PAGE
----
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dc.contributor.authorShaw, CJen_US
dc.contributor.authorCivale, Jen_US
dc.contributor.authorBotting, KJen_US
dc.contributor.authorNiu, Yen_US
dc.contributor.authorTer Haar, Gen_US
dc.contributor.authorRivens, Ien_US
dc.contributor.authorGiussani, DAen_US
dc.contributor.authorLees, CCen_US
dc.date.accessioned2018-01-31T11:03:23Z
dc.date.issued2016-07en_US
dc.identifier.citationScience translational medicine, 2016, 8 (347), pp. 347ra95 - ?en_US
dc.identifier.issn1946-6234en_US
dc.identifier.urihttps://repository.icr.ac.uk/handle/internal/1041
dc.identifier.eissn1946-6242en_US
dc.identifier.doi10.1126/scitranslmed.aaf2135en_US
dc.description.abstractWe investigated the efficacy, maternofetal responses, and safety of using high-intensity focused ultrasound (HIFU) for noninvasive occlusion of placental vasculature compared to sham treatment in anesthetized pregnant sheep. This technique for noninvasive occlusion of placental vasculature may be translatable to the treatment of conditions arising from abnormal placental vasculature, such as twin-twin transfusion syndrome (TTTS). Eleven pregnant sheep were instrumented with maternal and fetal arterial catheters and time-transit flow probes to monitor cardiovascular, acid-base, and metabolic status, and then exposed to HIFU (n = 5) or sham (n = 6) ablation of placental vasculature through the exposed uterine surface. Placental vascular flow was occluded in 28 of 30 targets, and histological examination confirmed occlusion in 24 of 30 targets. In both HIFU and sham exposures, uterine contact reduced maternal uterine artery flow, but delivery of oxygen and glucose to the fetal brain remained normal. HIFU can consistently occlude in vivo placental vessels and ablate blood flow in a pregnant sheep model. Cardiovascular and metabolic fetal responses suggest that the technique is safe in the short term and potentially translatable to human pregnancy.en_US
dc.formatPrinten_US
dc.format.extent347ra95 - ?en_US
dc.languageengen_US
dc.language.isoengen_US
dc.rights.urihttp://www.rioxx.net/licenses/all-rights-reserveden_US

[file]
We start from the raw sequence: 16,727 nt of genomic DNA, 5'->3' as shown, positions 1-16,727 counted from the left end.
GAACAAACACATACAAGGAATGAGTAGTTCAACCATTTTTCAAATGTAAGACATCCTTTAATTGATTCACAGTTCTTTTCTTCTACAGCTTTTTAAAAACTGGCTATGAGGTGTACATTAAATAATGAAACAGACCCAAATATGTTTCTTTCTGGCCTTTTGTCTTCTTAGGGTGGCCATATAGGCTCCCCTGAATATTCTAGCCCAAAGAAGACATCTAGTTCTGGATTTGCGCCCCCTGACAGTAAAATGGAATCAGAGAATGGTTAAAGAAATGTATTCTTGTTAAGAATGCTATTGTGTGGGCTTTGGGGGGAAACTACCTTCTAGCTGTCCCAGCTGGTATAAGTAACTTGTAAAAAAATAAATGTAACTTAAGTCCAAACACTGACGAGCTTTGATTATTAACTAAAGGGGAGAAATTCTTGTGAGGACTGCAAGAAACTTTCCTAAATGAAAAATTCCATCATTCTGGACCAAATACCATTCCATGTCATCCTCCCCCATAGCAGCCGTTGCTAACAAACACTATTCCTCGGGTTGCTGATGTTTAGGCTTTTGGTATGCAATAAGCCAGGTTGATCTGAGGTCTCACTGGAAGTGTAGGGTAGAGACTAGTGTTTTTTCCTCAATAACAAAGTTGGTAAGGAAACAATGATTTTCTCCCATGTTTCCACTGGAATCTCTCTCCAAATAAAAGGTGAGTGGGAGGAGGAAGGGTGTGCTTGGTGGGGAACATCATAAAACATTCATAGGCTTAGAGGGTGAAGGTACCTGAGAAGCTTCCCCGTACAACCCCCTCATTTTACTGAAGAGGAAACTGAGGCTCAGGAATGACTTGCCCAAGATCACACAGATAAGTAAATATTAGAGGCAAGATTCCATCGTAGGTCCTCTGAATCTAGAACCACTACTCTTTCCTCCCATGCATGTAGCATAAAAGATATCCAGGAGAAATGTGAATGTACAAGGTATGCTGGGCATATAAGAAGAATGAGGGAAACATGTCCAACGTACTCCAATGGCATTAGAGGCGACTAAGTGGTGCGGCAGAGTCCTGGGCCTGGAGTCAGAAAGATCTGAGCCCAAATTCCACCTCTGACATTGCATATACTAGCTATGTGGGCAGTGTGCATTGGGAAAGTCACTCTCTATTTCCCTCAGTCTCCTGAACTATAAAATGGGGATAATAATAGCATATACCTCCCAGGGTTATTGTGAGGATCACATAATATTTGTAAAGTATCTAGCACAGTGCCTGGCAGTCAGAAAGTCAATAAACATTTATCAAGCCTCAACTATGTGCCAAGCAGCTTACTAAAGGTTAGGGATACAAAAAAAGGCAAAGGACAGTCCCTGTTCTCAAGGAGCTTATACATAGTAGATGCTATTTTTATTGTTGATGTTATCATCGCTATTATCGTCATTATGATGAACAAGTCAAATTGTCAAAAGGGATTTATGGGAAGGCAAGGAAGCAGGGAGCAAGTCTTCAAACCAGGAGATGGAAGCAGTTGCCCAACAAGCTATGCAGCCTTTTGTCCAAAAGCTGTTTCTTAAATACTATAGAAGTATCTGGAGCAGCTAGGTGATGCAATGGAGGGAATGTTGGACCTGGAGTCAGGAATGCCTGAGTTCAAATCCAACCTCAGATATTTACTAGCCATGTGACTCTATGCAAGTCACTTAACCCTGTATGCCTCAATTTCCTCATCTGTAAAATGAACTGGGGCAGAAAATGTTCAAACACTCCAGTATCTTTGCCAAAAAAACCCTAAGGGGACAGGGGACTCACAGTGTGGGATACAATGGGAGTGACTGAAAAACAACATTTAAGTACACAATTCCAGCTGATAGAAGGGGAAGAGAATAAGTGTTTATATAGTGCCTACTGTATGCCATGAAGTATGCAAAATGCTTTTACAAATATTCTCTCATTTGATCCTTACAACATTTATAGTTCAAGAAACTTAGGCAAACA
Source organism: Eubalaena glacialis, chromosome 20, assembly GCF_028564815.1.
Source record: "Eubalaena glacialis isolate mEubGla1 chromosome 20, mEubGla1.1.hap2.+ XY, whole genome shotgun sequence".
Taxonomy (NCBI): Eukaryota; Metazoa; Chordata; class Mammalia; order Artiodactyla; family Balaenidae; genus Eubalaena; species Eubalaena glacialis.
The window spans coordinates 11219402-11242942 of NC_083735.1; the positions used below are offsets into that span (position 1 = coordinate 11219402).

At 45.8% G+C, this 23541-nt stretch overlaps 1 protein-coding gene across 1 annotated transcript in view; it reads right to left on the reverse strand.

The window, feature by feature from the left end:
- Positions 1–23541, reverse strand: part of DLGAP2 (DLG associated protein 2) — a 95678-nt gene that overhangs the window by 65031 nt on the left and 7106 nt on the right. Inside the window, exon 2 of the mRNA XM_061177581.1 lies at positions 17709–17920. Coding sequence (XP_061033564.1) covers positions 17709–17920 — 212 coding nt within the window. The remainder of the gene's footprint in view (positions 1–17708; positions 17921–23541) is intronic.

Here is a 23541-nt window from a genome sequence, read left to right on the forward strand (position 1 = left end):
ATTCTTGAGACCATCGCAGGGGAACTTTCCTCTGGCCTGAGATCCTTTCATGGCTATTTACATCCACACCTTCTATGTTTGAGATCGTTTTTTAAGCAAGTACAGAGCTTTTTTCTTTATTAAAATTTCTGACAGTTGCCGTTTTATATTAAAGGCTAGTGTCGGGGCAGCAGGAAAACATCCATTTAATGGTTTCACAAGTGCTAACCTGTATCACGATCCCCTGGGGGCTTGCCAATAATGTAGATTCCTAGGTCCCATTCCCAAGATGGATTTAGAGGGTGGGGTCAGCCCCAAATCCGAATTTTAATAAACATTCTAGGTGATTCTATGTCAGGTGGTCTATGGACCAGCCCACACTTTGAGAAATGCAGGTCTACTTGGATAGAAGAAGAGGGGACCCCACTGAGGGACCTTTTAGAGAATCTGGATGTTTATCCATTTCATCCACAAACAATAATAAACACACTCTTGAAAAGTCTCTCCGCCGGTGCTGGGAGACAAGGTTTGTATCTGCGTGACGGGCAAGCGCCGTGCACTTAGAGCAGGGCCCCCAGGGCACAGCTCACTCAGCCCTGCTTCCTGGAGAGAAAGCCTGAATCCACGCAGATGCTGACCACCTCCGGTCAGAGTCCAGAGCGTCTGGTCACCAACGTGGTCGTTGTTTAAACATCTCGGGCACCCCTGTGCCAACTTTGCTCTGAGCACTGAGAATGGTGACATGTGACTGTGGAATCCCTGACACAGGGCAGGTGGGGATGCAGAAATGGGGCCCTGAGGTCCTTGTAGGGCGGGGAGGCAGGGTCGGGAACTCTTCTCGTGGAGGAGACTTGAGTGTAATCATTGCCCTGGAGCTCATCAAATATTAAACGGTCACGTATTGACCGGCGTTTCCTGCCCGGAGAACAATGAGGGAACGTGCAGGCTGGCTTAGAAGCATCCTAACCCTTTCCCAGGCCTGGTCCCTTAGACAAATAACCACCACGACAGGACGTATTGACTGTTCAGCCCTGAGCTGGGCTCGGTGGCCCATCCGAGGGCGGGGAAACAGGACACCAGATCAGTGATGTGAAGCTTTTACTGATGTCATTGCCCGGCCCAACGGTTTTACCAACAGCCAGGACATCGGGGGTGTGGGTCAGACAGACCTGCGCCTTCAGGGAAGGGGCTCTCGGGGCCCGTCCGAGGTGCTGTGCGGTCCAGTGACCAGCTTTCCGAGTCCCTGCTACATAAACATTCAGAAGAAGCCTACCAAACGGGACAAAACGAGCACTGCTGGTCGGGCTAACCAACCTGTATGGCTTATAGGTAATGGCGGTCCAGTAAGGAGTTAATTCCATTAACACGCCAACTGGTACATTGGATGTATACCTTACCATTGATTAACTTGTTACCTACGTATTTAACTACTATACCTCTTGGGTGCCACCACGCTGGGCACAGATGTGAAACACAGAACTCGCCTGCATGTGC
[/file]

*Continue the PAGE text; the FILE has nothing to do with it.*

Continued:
dc.subjectBrainen_US
dc.subjectFetusen_US
dc.subjectAnimalsen_US
dc.subjectSheepen_US
dc.subjectFetofetal Transfusionen_US
dc.subjectOxygenen_US
dc.subjectGlucoseen_US
dc.subjectPregnancyen_US
dc.subjectFemaleen_US
dc.subjectHigh-Intensity Focused Ultrasound Ablationen_US
dc.titleNoninvasive high-intensity focused ultrasound treatment of twin-twin transfusion syndrome: A preliminary in vivo study.en_US
dc.typeJournal Article
dcterms.dateAccepted2016-06-13en_US
rioxxterms.versionofrecord10.1126/scitranslmed.aaf2135en_US
rioxxterms.licenseref.startdate2016-07en_US
rioxxterms.typeJournal Article/Reviewen_US
dc.relation.isPartOfScience translational medicineen_US
pubs.issue347en_US
pubs.notesNot knownen_US
pubs.organisational-group/ICR
pubs.organisational-group/ICR/Primary Group
pubs.organisational-group/ICR/Primary Group/ICR Divisions
pubs.organisational-group/ICR/Primary Group/ICR Divisions/Radiotherapy and Imaging
pubs.organisational-group/ICR/Primary Group/ICR Divisions/Radiotherapy and Imaging/Imaging for Radiotherapy Adaptation
pubs.organisational-group/ICR/Primary Group/ICR Divisions/Radiotherapy and Imaging/Therapeutic Ultrasound
pubs.publication-statusPublisheden_US
pubs.volume8en_US
pubs.embargo.termsNot knownen_US
icr.researchteamImaging for Radiotherapy Adaptationen_US
icr.researchteamTherapeutic Ultrasounden_US
dc.contributor.icrauthorTer Haar, Gailen_US
dc.contributor.icrauthorRivens, Ianen_US
dc.contributor.icrauthorCivale, Johnen_US
dc.contributor.icrauthorTer Haar, Gailen_US


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